December 30, 2008
The Falkland Islands are also known as the Islas Malvinas and is an archipelago in the South Atlantic Ocean, located about 300 miles off the southern coast of both Argentina and Chile. They are really two main islands know as East and West Falkland and are surrounded by many small islands. Port Stanley on East Falkland is the capital and they are a self-governing territory of Great Britain. However the Argentines have made claims to the Falklands for many years. In 1982 Argentina invaded the islands which began a two month long war between Argentina and Great Britain. The Argentines soon withdrew from the islands and England keeps a well-supplied Naval presence on the islands. Fishing and tourism are the two main forces that drive the economy of the Falklands. The main use of the island itself is pastureland for over half a million sheep. Sheep outnumber the people with only about 3,000 permanent residents on the island the Falklands are sparsely populated. Last night several people spotted lights near the coast of the Falklands. A big deal when you have not seen land in 25 days. Our destination after we finish here tomorrow is Punta Arenas, Chile where all the samples and equipment will be loaded off the ship and sent back to the labs.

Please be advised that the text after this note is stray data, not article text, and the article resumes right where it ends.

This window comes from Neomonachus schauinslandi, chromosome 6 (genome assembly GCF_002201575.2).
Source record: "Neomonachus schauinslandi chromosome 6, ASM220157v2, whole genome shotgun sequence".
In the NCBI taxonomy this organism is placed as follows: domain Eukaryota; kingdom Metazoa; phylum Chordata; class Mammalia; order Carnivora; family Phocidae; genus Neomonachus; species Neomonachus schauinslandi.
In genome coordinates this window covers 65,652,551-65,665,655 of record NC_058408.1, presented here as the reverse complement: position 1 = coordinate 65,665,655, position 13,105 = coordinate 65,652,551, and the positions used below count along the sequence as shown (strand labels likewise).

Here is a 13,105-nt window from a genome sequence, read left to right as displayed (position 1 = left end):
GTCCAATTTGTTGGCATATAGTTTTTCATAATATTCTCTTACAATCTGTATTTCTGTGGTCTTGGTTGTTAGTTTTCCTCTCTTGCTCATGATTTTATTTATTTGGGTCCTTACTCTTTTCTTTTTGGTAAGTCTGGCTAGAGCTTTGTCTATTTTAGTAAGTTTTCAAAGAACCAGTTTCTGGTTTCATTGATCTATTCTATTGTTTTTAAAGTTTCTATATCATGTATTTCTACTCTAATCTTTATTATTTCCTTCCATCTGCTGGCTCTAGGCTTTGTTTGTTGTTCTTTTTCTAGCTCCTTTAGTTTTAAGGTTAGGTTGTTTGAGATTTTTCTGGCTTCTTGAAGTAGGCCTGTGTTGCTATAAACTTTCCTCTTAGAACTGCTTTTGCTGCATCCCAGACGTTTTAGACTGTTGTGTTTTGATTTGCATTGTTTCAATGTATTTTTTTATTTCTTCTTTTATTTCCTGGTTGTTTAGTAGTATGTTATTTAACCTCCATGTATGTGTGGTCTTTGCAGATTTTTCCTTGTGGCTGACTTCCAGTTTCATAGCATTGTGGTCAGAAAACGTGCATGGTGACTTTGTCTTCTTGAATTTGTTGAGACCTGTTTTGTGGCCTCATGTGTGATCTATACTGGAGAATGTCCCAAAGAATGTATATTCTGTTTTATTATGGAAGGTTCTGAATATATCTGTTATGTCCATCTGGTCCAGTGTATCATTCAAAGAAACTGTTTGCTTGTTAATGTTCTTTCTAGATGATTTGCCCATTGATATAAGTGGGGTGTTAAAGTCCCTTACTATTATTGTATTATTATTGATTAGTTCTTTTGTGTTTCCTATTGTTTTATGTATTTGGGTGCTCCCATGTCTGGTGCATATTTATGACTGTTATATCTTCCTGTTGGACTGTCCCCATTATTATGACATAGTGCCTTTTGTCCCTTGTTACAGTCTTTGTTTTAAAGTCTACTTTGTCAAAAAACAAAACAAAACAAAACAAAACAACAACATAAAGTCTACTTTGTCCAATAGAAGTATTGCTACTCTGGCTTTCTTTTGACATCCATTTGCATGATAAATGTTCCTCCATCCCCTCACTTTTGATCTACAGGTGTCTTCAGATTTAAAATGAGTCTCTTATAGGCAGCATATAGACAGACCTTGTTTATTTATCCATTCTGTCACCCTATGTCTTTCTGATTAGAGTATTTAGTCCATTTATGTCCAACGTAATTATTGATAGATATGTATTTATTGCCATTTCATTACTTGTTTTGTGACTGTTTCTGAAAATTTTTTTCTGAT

Last week we were on the north side of the islands and the temperature outside was much warmer. The CTD showed a surface water temperature of about 7°C, which is very cold. When the wind races across the ocean the temperatures out on the deck is much colder. Today the skies are mostly clear and it is sunny, but as soon as you step out in the wind you feel winter cold temperature instead of warm summer breezes most of us would be accustomed to in the middle of summer. Today the seas are very rough, with swells running from 10-15 feet. Every now and then a larger swells hits the ship causing a little discomfort and some reorganization of things not tied down. In seas like this you find out quickly what is secure on the ship and what it not. The swell below may not look overly impressive in the photo, but it is actually about 18' higher than the regular ocean surface on a calm day at sea. The wave is large enough to cause some discomfort but it will not stop operations on the ship. We have a CTD deployment in about one hour and will put it in the water with care. On days like today we put the CTD in the water a little differently that on a calmer day. If seas get much worse than this as they did on December 21st, operations on deploying instruments off the boat will cease, which has only happened once on the entire trip. The daily OCP that happens off the fantail of the boat was cancelled earlier due to the rough seas. Yesterday I saw several penguins making their way through the rough seas toward land. Penguins are well adapted to this type of weather and glide through the water like miniature dolphins.
Questions of the Day: